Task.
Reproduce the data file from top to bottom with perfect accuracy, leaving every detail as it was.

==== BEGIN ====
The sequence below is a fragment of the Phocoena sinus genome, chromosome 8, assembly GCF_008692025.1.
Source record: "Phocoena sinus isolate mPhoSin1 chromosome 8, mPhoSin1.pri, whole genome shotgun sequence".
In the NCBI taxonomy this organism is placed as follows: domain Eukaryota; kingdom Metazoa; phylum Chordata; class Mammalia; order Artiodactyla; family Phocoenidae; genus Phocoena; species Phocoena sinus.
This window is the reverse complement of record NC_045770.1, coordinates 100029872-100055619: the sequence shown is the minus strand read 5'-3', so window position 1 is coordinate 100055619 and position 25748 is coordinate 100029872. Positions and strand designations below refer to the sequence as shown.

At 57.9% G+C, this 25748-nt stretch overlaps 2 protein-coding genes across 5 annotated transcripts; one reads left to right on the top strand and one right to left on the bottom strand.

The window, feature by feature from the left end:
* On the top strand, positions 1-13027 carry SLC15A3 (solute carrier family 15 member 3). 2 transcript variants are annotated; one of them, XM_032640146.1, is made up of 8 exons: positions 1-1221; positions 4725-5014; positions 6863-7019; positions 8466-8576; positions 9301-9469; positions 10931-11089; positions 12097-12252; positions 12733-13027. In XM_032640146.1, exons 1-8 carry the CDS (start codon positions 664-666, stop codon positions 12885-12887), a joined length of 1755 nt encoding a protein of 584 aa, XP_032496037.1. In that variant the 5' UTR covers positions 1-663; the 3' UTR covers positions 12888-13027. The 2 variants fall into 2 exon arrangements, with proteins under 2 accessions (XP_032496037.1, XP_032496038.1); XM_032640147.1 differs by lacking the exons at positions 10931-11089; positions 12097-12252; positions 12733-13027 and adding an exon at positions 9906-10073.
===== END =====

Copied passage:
The sequence below is a fragment of the Phocoena sinus genome, chromosome 8, assembly GCF_008692025.1.
Source record: "Phocoena sinus isolate mPhoSin1 chromosome 8, mPhoSin1.pri, whole genome shotgun sequence".
In the NCBI taxonomy this organism is placed as follows: domain Eukaryota; kingdom Metazoa; phylum Chordata; class Mammalia; order Artiodactyla; family Phocoenidae; genus Phocoena; species Phocoena sinus.
This window is the reverse complement of record NC_045770.1, coordinates 100029872-100055619: the sequence shown is the minus strand read 5'-3', so window position 1 is coordinate 100055619 and position 25748 is coordinate 100029872. Positions and strand designations below refer to the sequence as shown.

At 57.9% G+C, this 25748-nt stretch overlaps 2 protein-coding genes across 5 annotated transcripts; one reads left to right on the top strand and one right to left on the bottom strand.

The window, feature by feature from the left end:
* On the top strand, positions 1-13027 carry SLC15A3 (solute carrier family 15 member 3). 2 transcript variants are annotated; one of them, XM_032640146.1, is made up of 8 exons: positions 1-1221; positions 4725-5014; positions 6863-7019; positions 8466-8576; positions 9301-9469; positions 10931-11089; positions 12097-12252; positions 12733-13027. In XM_032640146.1, exons 1-8 carry the CDS (start codon positions 664-666, stop codon positions 12885-12887), a joined length of 1755 nt encoding a protein of 584 aa, XP_032496037.1. In that variant the 5' UTR covers positions 1-663; the 3' UTR covers positions 12888-13027. The 2 variants fall into 2 exon arrangements, with proteins under 2 accessions (XP_032496037.1, XP_032496038.1); XM_032640147.1 differs by lacking the exons at positions 10931-11089; positions 12097-12252; positions 12733-13027 and adding an exon at positions 9906-10073.